SHANNON airport could be next to suffer disruption as a result of drone activity.
That’s according to Meelick county councillor Cathal Crowe who is stressing the need to enact legislation to tackle the problem.
Fianna Fáil published the Small Unmanned Aircraft (Drones) Bill 2017 over two years ago and it’s now at second stage in the Dáil.
Cllr. Cathal Crowe said, “We’ve had two incidents at international airports over the past two months, which have resulted in airport closures. While the closure at Dublin last week lasted less than an hour it still resulted in diverted flights and discommoded passengers.
“The situation in Gatwick before Christmas was an indication of just how disruptive a drone can be, with hundreds of flights cancelled and a cost to the airlines of an estimated $64.5 million.
“Despite the Taoiseach’s claim that we have quite robust legislation, the closure of Dublin airport last week sent a clear signal that the law does not go far enough. Until robust legislation is brought into force a threat is still posed, and Shannon airport could be the next target”.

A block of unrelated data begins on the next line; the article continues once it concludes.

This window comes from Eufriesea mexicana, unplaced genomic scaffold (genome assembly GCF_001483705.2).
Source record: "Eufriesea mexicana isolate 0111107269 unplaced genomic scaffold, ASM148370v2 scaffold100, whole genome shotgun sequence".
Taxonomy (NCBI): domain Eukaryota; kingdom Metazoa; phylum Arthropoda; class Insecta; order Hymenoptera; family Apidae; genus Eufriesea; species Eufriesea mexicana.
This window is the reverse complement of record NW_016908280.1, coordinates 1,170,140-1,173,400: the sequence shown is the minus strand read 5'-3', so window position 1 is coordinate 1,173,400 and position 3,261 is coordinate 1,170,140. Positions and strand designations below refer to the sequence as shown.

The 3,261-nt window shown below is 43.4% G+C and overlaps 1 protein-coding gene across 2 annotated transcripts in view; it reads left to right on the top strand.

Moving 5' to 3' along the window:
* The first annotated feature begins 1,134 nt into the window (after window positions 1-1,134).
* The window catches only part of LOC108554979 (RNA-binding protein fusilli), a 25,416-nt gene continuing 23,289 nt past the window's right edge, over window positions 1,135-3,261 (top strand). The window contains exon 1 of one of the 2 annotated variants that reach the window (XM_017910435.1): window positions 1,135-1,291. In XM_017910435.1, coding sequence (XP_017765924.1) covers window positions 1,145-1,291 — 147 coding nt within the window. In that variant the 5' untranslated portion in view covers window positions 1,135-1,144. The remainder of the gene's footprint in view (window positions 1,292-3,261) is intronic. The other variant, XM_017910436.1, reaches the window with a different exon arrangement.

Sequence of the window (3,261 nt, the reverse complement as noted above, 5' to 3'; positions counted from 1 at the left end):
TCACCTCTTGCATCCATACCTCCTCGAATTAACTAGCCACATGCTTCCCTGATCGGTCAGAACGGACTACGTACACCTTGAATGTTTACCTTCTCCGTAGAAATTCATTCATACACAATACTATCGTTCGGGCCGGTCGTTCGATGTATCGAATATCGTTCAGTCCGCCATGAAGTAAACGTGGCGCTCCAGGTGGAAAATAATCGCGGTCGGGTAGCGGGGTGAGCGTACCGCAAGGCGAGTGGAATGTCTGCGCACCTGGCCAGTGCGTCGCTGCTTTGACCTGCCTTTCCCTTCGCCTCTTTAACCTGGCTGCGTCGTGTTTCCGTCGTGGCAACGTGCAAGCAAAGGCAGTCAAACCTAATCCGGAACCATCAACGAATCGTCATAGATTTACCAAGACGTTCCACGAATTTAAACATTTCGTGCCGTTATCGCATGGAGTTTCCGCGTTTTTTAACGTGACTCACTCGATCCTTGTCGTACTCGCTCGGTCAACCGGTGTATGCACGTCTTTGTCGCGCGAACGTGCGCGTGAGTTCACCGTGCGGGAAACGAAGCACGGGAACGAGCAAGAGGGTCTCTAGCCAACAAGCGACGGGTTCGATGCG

Cllr Cathal Crowe pointed out that Shannon has Ireland’s longest runway and is the last airport accessible for transatlantic flights, not only to and from Ireland but to and from Europe.
It is regularly used for emergency landings and it a key piece of State infrastructure with almost 2 million passengers passing through the terminal every year.
“Other countries have responded to this emerging threat more rapidly – the UK has granted more powers to police forces to intercept drones and their operators, while Canada passed emergency legislation after Christmas. It’s time for the government here to act.
He said that the Government needs to progress the Fianna Fáil legislation more urgently.
“It ensures that drones are registered with the Irish Aviation Authority (IAA) and that all owners are issued with a registration certificate by the IAA. If the government is serious about addressing the threat to Irish airspace it should be moving this Bill through the Dáil and Seanad so that it can be signed into law as soon as possible”, Cllr Cathal Crowe added.